However, decisions from other jurisdictions that have passed upon the question are unanimous in their finding that statements of solicitation by a prostitute, testified to by others, are not obnoxious to the hearsay rule and are admissible as "verbal acts," i.e., as direct evidence of the substantive offense.

For example, in State v. Iwasaki (1978) 59 Haw. 401 [ 581 P.2d 1171], undercover police officers posing as tourists went to a private club suspected of running a prostitution business. Once admitted, the officers were told the "session" would be $70 each. When the officer inquired if the session would be similar to massage parlors in Japan, the defendant replied "`No, here all they do is strictly for sex, sexual pleasure.'" (581 P.2d at p. 1172.)

The officers also testified one of the women said "`We'll get started. . . . We're going to [have sexual intercourse]. Isn't that what you paid your money for?'" The second officer testified the woman assigned to him stated "`You take off clothes. . . . You [have sex].'" (581 P.2d at p. 1172.)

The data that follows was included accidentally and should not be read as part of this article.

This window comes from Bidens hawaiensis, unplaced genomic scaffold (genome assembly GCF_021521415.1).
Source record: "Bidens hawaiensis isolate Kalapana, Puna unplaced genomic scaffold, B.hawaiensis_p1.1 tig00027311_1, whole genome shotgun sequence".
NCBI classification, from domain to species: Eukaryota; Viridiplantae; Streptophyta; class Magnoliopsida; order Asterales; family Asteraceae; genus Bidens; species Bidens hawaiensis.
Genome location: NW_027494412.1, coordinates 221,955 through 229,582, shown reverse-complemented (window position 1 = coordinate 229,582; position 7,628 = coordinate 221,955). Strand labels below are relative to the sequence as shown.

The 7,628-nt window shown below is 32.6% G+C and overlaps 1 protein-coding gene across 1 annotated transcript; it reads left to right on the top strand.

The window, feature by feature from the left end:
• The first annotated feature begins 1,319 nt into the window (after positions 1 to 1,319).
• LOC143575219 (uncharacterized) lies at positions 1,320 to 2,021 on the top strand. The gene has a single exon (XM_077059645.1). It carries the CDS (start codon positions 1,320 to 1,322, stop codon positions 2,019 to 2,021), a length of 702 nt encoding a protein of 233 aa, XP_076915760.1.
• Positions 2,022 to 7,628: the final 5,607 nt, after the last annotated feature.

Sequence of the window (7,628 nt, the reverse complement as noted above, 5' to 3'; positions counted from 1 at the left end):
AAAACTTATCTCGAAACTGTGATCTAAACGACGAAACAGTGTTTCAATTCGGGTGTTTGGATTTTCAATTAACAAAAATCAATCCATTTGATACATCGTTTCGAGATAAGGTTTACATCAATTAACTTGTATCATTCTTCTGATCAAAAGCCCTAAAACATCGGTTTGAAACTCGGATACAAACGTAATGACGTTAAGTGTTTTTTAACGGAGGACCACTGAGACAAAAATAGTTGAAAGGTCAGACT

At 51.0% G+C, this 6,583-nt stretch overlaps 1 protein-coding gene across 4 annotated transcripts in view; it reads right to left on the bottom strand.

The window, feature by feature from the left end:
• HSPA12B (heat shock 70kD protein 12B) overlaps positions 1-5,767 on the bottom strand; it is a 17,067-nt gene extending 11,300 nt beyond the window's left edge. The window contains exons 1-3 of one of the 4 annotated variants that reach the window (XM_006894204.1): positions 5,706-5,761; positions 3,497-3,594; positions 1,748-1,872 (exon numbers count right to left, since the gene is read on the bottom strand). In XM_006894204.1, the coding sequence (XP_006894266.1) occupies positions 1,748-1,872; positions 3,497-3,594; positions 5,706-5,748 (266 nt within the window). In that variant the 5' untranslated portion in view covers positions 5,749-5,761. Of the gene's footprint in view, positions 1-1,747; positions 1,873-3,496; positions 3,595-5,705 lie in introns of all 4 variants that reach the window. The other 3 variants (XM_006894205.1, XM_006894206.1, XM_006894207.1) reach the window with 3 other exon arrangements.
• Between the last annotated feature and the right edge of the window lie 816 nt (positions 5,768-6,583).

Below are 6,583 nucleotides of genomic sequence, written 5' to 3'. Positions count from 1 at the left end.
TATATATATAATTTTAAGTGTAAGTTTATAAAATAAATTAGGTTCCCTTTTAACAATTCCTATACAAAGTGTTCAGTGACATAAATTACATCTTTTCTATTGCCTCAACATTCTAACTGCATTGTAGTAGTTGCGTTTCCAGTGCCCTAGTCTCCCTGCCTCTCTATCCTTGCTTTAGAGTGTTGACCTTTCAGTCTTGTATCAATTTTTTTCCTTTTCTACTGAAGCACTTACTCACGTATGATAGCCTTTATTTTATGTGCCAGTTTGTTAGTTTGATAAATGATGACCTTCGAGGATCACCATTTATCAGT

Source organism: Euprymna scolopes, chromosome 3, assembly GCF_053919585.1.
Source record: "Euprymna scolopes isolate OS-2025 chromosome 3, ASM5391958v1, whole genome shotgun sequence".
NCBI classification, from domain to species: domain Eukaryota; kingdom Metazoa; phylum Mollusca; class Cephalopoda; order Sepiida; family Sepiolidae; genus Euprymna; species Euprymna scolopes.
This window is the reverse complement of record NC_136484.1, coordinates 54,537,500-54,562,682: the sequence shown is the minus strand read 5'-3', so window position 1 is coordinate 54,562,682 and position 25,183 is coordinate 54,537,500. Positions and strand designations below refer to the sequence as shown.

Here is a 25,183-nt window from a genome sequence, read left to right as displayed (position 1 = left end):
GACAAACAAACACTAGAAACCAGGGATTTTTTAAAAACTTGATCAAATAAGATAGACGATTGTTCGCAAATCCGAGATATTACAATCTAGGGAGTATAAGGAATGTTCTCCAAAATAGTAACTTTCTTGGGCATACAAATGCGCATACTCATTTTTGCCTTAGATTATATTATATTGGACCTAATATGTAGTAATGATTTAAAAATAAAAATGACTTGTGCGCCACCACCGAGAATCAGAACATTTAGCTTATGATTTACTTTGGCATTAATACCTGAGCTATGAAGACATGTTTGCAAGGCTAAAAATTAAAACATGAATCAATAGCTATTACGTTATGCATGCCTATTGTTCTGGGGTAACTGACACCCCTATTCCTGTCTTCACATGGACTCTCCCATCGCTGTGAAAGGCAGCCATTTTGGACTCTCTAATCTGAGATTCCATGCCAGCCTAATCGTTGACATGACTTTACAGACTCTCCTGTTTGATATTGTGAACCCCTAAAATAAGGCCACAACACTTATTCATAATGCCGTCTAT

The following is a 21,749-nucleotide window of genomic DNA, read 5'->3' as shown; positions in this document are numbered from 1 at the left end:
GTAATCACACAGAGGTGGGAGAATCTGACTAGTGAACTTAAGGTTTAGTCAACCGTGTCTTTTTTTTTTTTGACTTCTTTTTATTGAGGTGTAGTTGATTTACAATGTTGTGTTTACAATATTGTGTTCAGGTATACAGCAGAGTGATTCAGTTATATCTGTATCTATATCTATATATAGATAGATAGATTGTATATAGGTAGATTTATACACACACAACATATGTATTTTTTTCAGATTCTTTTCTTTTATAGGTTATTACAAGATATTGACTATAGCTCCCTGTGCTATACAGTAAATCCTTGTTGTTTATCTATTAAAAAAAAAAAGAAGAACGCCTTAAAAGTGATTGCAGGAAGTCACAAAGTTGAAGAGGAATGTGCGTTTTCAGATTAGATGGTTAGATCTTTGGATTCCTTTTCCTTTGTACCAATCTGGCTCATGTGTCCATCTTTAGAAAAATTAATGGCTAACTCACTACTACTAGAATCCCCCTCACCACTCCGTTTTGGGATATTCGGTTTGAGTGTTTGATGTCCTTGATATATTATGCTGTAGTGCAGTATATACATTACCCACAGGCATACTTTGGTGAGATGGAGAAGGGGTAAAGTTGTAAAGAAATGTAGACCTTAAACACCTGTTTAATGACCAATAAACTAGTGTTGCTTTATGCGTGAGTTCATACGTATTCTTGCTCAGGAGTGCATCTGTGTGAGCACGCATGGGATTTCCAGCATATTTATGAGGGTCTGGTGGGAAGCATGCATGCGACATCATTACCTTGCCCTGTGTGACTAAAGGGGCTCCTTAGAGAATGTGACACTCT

The defendant, who was charged with promoting prostitution, objected to the officers' testimony as inadmissible hearsay. The Hawaii Supreme Court disagreed stating: "The defendant was accused of promoting prostitution `involving prostitution activity by two or more prostitutes.' Whether [the two women] were engaged in prostitution activity at the time in question was necessarily relevant to the offense for which the defendant was indicted. The statements attributed to the two women were made by participants during the course of events, and thus were part of the transaction constituting the alleged violation. These were verbal acts serving to illuminate or to explain the nature of the activity in which the women and the defendant were engaged, and as facts constituting a part of the transaction, they were admissible in evidence under the rule of res gestae." (581 P.2d at p. 1172.)